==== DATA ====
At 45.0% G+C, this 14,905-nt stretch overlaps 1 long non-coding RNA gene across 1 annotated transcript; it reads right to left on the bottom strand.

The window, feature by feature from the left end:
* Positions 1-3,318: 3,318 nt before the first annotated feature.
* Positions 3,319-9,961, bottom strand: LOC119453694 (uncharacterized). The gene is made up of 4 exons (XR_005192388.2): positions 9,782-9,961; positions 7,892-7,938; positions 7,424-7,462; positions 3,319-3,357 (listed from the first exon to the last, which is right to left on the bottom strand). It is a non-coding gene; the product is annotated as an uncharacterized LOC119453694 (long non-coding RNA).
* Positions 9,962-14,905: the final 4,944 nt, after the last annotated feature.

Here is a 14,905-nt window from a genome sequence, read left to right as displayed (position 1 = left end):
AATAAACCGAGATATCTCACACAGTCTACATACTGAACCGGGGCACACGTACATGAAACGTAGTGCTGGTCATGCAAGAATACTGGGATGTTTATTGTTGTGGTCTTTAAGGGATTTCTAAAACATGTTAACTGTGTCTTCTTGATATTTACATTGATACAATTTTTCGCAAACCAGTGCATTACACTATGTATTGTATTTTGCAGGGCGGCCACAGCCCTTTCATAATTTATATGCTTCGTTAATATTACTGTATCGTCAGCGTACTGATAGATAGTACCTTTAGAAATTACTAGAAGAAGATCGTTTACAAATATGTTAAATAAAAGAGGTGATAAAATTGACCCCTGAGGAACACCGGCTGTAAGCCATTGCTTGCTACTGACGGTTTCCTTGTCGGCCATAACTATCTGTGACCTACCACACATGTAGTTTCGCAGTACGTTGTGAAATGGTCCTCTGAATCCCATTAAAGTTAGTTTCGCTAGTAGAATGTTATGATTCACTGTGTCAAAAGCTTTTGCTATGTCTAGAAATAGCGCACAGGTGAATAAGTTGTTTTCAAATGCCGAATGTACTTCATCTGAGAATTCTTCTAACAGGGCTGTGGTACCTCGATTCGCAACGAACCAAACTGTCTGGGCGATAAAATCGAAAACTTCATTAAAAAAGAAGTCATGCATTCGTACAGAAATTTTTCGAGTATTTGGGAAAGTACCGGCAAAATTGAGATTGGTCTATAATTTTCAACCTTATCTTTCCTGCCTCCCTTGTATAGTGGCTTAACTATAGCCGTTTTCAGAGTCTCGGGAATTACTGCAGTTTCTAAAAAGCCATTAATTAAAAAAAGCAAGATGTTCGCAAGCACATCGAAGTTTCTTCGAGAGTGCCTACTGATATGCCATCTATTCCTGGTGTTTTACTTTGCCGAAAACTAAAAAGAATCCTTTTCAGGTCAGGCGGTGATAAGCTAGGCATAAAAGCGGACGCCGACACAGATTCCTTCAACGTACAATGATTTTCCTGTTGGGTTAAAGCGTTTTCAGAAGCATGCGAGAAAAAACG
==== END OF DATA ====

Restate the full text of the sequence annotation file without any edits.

At 45.0% G+C, this 14,905-nt stretch overlaps 1 long non-coding RNA gene across 1 annotated transcript; it reads right to left on the bottom strand.

The window, feature by feature from the left end:
* Positions 1-3,318: 3,318 nt before the first annotated feature.
* Positions 3,319-9,961, bottom strand: LOC119453694 (uncharacterized). The gene is made up of 4 exons (XR_005192388.2): positions 9,782-9,961; positions 7,892-7,938; positions 7,424-7,462; positions 3,319-3,357 (listed from the first exon to the last, which is right to left on the bottom strand). It is a non-coding gene; the product is annotated as an uncharacterized LOC119453694 (long non-coding RNA).
* Positions 9,962-14,905: the final 4,944 nt, after the last annotated feature.

Here is a 14,905-nt window from a genome sequence, read left to right as displayed (position 1 = left end):
AATAAACCGAGATATCTCACACAGTCTACATACTGAACCGGGGCACACGTACATGAAACGTAGTGCTGGTCATGCAAGAATACTGGGATGTTTATTGTTGTGGTCTTTAAGGGATTTCTAAAACATGTTAACTGTGTCTTCTTGATATTTACATTGATACAATTTTTCGCAAACCAGTGCATTACACTATGTATTGTATTTTGCAGGGCGGCCACAGCCCTTTCATAATTTATATGCTTCGTTAATATTACTGTATCGTCAGCGTACTGATAGATAGTACCTTTAGAAATTACTAGAAGAAGATCGTTTACAAATATGTTAAATAAAAGAGGTGATAAAATTGACCCCTGAGGAACACCGGCTGTAAGCCATTGCTTGCTACTGACGGTTTCCTTGTCGGCCATAACTATCTGTGACCTACCACACATGTAGTTTCGCAGTACGTTGTGAAATGGTCCTCTGAATCCCATTAAAGTTAGTTTCGCTAGTAGAATGTTATGATTCACTGTGTCAAAAGCTTTTGCTATGTCTAGAAATAGCGCACAGGTGAATAAGTTGTTTTCAAATGCCGAATGTACTTCATCTGAGAATTCTTCTAACAGGGCTGTGGTACCTCGATTCGCAACGAACCAAACTGTCTGGGCGATAAAATCGAAAACTTCATTAAAAAAGAAGTCATGCATTCGTACAGAAATTTTTCGAGTATTTGGGAAAGTACCGGCAAAATTGAGATTGGTCTATAATTTTCAACCTTATCTTTCCTGCCTCCCTTGTATAGTGGCTTAACTATAGCCGTTTTCAGAGTCTCGGGAATTACTGCAGTTTCTAAAAAGCCATTAATTAAAAAAAGCAAGATGTTCGCAAGCACATCGAAGTTTCTTCGAGAGTGCCTACTGATATGCCATCTATTCCTGGTGTTTTACTTTGCCGAAAACTAAAAAGAATCCTTTTCAGGTCAGGCGGTGATAAGCTAGGCATAAAAGCGGACGCCGACACAGATTCCTTCAACGTACAATGATTTTCCTGTTGGGTTAAAGCGTTTTCAGAAGCATGCGAGAAAAAACG